Conscious consumption in the Internet age

Don’t complain about what big corporations do when you’re paying them to do it.

Sam Blake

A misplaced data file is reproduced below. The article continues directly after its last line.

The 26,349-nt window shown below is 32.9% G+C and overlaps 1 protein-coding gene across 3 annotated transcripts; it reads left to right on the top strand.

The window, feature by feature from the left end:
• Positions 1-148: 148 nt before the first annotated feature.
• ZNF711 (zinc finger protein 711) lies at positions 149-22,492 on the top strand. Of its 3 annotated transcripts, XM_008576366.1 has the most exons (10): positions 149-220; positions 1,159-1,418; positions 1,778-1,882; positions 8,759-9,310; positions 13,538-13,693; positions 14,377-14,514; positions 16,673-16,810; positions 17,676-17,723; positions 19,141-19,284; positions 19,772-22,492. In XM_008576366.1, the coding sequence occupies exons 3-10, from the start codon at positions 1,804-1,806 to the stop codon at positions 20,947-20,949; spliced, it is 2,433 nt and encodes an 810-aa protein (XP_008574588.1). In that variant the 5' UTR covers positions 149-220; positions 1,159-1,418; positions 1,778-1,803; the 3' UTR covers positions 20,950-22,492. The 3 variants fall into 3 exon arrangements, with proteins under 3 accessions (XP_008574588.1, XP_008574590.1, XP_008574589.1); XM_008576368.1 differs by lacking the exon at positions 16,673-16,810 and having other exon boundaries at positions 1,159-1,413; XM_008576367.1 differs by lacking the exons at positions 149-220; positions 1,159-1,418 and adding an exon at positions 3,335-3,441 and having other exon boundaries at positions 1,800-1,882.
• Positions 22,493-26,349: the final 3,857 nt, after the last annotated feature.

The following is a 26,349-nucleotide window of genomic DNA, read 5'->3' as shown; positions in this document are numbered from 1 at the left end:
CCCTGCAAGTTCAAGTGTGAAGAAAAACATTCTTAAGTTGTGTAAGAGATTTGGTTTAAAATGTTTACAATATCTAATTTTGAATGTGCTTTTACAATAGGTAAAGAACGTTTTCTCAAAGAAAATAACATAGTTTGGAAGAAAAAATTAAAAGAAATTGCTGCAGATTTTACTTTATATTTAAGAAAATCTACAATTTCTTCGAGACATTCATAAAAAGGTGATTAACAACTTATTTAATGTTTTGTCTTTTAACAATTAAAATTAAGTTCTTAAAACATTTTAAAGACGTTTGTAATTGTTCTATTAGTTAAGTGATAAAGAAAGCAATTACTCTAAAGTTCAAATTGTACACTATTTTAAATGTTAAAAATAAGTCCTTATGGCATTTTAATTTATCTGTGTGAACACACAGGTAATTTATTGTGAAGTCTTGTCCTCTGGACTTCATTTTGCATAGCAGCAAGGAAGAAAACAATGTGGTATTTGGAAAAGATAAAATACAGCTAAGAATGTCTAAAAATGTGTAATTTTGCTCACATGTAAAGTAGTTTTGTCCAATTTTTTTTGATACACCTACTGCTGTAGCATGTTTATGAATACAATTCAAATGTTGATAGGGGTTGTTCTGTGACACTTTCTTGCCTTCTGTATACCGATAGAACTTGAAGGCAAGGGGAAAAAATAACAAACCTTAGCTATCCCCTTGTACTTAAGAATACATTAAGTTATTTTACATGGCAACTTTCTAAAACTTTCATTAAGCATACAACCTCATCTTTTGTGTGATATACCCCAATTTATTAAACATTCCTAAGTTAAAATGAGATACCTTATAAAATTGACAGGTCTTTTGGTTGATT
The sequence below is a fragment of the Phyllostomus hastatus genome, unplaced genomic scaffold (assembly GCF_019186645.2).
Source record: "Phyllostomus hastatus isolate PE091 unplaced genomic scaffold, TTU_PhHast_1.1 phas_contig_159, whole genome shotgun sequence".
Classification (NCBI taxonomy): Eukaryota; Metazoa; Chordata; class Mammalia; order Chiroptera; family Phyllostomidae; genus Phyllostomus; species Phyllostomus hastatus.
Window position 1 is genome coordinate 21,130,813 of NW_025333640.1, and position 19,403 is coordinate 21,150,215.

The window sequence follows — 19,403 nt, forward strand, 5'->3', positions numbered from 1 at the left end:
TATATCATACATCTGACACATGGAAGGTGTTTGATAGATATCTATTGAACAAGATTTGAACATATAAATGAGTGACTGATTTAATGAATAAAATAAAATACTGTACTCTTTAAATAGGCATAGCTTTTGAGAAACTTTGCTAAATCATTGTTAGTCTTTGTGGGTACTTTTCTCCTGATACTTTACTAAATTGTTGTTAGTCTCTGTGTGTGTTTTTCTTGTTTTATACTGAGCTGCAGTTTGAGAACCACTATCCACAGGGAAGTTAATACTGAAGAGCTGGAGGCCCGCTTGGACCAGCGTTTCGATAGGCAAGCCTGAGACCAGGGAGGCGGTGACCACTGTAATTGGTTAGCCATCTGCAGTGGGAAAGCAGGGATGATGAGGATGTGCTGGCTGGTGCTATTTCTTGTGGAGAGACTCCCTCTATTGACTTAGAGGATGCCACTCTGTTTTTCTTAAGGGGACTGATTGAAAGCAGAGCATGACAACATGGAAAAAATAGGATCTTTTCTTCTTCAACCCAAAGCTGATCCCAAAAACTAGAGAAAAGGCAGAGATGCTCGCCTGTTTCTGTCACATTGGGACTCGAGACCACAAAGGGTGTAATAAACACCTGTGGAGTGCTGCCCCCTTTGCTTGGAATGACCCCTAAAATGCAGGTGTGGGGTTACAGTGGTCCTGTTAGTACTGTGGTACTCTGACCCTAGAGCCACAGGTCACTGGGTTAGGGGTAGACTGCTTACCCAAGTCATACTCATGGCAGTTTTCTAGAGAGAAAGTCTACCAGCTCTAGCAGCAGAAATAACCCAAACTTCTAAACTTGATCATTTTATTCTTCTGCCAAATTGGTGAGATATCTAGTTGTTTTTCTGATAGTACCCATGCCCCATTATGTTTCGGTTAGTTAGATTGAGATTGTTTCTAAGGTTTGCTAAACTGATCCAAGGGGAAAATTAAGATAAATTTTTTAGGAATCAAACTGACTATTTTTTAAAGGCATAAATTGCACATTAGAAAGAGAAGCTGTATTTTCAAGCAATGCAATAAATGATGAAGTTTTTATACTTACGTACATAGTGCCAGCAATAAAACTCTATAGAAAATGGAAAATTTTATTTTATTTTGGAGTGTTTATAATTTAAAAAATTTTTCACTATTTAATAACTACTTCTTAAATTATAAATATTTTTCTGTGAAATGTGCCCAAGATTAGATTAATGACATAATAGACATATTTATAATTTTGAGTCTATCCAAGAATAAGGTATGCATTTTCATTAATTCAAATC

There are two notions of what it means for something to be free. The first is the freedom to do or not do as you see fit. The second is free as in beer, the meaning of which should be obvious to college students (only those of legal drinking age, of course). These distinct concepts are sometimes referred to as âÄúlibreâÄù and âÄúgratis,âÄù respectively. The Internet is often considered to be the epitome of free, in both senses of the word. Idealists like that the Internet allows people to behave as they wish (with some obvious exceptions) without fear of repercussion. More pragmatically minded people like that the Internet provides many services that are free in the gratis sense, which allows people to have access to a wealth of useful services like free e-mail, free instant messaging, free streaming video, etc. But with freedom comes the risk of someone trying to take away that freedom. There are two standard candidates for blame when free things start to become less free. One is the government (which I have discussed before) and the other is corporations. Consider some of the big players: Recently, Apple released some expensive new gadget, the name of which escapes me. Or rather, I wish the name would escape me; in reality, you canâÄôt look at any sort of news source without people yapping incessantly about the iPad. Some people say it will herald in a new age of computing enlightment. Others say it will bring us into a dark age of ignorance. I happen to be of the opinion that nothing meaningful will come out of any of it, since tablet computing is not a new concept by any means and because Apple already released the iPhone. Releasing it a second time with a bigger screen is not likely to be revolutionary. Regardless of the iPad itself, its popularity, combined with AppleâÄôs now-considerable market share, means Apple has a lot of weight to push around. And the company is certainly making its mark. For example, Apple has been very deliberately refusing to support Adobe Flash, the technology that makes streaming video and many games work. The company has also been accused of suppressing open-source Web technologies in favor of proprietary (i.e., less free) ones. There is a lot of ongoing debate about whether Apple should be suppressing these technologies, but no amount of controversy seems likely to stop them. Internet service providers are another popular focus of paranoia, Comcast being the most prominent and having probably the worst reputation. A few days ago, Comcast won a suit against the FCC after the FCC demanded that Comcast not restrict its subscribersâÄô Internet use. Comcast recently introduced a monthly bandwidth cap on its customers and has been accused of throttling certain kinds of traffic (particularly peer-to-peer traffic). Since the U.S. Court of Appeals has ruled in favor of Comcast, it appears likely that the company will continue these practices, which many of its customers dislike. And finally, of course, you have Google. You canâÄôt talk about large Internet corporations without mentioning the biggest of the big dogs. By providing the vast majority of its services for free (gratis), the company has acquired a huge market share as well as substantial customer loyalty. As a result, it can essentially do anything it wants (libre), and Internet developers are expected to fall into lock-step. As a simple example, Google recently modified its search algorithm subtly to cause faster Web sites to show up higher in the search results list. No one especially cares whether this is the âÄúrightâÄù thing to do âÄî rather, developers are now scrambling to make sure their Web sites are faster than their immediate competitorsâÄô. While GoogleâÄôs unofficial corporate philosophy, âÄúDonâÄôt be evil,âÄù provides some protection, there is no reason to think the company is incapable of pushing against freedoms that Internet users are accustomed to. Obviously, these are not the only large corporations involved, but you can probably see where this is going. A corporation exists to make money, and money is made by acquiring power within the market. Thus, corporations are going to do what they can to acquire power and, by extension, money. This is just as true for corporations that deal heavily in the Internet as it is for those that deal in banking or restaurants. ItâÄôs just that we are accustomed to certain freedoms on the Internet that we donâÄôt have in other domains, so weâÄôre more apt to feel threatened. There is a moral to all of this. You as an individual are free (libre). That means you have the right to believe what you want and the right to act in accordance with those beliefs. If you believe things that are free âÄî in either sense âÄî are ideal, then good for you. But corporations are also free (libre). That means companies like Apple or Google have the right to conduct business in the manner they see fit, including supporting particular technologies and philosophies regardless of whether they are either type of free. At the end of the day, remember that the free market is still free. It also means that you as a consumer are free not to do business with those corporations if their beliefs donâÄôt coincide with your own. So if you ever look at a corporation that does something you donâÄôt believe in, remember the most important thing: You are free to either do business with them or not. No one can make you do it and you will never have anyone to blame but yourself. Sam Blake welcomes comments at [email protected]